· Royal Mail was established over 500 years ago, it was sold off in 2013 by the then business secretary, Vince Cable MP. It was floated on the stock market at 330p, the share price rose more than one third on the first day of trading, costing the taxpayer a potential £750 million gain. Royal mails prospectus before its privatisation put its entire freehold property at a value of £787 million yet the sale of just three central London sites netted Royal mail over £400 million proof if it was needed that Royal Mail was sold “on the cheap”.
· The closure of 2,500 Post Offices in 2013 marked the start by Royal Mail to close down its high street presence. Thousands of jobs were lost as post offices were moved into petrol stations and small convenience stores. The cost to the communities was a high price; no longer a meeting place for those collecting pensions or buying stamps, pensions were paid into a back denying access to cash. A further 85 Crown Post Offices were identified across the UK, 70 sold to WH Smith (voted worst retailer in UK) a number are in NI, two in Belfast to be closed and others to be franchised and sold off, Derry, Belfast, Antrim, Bangor and Ard’s in scope.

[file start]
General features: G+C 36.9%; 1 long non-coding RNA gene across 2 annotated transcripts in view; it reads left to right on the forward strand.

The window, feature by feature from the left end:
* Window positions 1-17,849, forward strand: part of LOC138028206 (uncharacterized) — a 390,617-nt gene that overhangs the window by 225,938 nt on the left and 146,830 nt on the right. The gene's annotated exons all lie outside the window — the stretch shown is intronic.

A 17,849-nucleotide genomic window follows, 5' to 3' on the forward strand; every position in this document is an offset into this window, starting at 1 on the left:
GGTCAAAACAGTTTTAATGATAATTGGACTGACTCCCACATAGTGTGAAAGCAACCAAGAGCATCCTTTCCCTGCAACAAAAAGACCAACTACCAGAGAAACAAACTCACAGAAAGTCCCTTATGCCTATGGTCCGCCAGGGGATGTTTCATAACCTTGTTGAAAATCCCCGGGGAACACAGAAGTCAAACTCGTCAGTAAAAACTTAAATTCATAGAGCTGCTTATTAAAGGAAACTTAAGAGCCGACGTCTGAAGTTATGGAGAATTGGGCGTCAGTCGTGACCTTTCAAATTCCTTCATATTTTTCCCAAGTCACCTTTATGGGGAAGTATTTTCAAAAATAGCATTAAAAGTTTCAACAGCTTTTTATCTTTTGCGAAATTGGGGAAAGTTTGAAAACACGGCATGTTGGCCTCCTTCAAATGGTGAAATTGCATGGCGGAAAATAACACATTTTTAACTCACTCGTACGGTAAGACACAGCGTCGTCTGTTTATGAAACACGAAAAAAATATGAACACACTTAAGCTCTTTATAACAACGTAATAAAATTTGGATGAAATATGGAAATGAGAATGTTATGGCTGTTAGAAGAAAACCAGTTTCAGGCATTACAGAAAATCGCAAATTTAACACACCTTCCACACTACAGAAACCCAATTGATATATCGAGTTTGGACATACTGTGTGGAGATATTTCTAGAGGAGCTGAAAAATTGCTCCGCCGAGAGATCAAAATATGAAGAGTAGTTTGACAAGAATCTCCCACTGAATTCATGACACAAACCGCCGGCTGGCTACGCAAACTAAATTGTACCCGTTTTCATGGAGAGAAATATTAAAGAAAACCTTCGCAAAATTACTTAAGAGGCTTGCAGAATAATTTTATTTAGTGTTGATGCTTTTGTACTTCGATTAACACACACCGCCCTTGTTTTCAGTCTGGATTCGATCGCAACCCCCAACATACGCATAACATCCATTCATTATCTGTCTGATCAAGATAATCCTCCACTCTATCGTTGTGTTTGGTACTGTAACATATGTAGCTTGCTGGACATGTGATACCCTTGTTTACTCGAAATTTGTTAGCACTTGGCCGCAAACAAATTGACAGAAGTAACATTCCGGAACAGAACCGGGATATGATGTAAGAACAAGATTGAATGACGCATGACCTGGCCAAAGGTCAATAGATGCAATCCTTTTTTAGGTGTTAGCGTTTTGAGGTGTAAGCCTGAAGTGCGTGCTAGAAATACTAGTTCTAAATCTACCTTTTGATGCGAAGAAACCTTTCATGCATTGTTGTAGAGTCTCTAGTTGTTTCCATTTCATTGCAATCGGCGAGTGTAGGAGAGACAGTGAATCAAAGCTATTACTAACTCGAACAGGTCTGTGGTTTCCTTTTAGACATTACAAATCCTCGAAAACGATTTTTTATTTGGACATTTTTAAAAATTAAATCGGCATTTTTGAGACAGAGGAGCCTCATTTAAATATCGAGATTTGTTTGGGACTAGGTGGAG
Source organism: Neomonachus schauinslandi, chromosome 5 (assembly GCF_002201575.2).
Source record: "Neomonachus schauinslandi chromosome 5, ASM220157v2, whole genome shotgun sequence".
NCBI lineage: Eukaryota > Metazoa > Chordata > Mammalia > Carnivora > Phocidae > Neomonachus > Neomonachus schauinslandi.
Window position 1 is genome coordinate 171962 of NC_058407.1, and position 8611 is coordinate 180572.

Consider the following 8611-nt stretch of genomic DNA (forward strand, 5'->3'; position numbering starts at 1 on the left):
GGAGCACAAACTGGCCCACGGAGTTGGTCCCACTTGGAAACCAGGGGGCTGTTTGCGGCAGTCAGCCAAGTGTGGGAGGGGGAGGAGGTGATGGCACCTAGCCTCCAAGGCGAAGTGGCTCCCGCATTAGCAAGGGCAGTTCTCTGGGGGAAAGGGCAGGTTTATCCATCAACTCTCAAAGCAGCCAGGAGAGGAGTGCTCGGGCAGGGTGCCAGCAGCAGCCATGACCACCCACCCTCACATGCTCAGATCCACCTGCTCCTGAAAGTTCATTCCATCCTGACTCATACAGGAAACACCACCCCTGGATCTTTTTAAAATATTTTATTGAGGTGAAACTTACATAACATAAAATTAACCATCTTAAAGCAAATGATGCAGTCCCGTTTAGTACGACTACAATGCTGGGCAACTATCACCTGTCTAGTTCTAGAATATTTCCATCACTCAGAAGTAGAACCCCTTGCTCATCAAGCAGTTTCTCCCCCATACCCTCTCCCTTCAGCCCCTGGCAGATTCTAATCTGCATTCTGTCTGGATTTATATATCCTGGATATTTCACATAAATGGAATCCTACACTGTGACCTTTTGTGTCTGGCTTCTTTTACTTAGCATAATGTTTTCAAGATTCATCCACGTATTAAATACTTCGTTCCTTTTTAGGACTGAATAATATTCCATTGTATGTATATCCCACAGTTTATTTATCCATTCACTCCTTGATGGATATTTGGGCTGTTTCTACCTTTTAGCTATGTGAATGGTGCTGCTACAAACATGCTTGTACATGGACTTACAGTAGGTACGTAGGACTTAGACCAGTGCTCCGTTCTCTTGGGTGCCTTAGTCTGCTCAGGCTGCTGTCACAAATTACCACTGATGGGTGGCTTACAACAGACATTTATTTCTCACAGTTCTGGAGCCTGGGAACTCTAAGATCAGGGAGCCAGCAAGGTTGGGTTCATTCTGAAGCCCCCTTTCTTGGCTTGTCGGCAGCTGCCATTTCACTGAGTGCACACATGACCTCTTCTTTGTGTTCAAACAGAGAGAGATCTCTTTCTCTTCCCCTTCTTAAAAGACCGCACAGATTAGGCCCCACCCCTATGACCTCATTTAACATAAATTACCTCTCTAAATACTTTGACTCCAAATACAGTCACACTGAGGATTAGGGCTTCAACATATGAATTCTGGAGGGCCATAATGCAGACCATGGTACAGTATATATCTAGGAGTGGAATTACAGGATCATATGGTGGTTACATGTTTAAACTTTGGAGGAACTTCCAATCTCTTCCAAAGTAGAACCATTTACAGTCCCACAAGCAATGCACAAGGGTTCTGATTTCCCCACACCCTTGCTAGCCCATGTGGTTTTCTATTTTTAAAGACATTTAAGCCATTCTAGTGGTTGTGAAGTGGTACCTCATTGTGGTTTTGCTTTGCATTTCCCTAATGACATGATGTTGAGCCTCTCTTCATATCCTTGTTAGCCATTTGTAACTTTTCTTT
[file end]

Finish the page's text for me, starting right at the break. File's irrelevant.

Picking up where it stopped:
· During this time the Communication Workers Union balloted its members to secure a “fair deal”. This was called the “Four Pillars”. Its aim was to secure a lasting pension solution for all Members. Extension of all current agreements. Drive to 35 hour working week. Securing long term growth and pay. This took almost two years to agree with the company and was finally agreed in 2018. Moya Greene stood down from her role as CEO in 2018 and the reins were handed to Rico Back, with an enticing offer of just under £6 million, he no longer wants to recognise previous arrangements or to cooperate with the CWU. Mr Back was previously responsible for the break up of German parcels and established a new company GLS.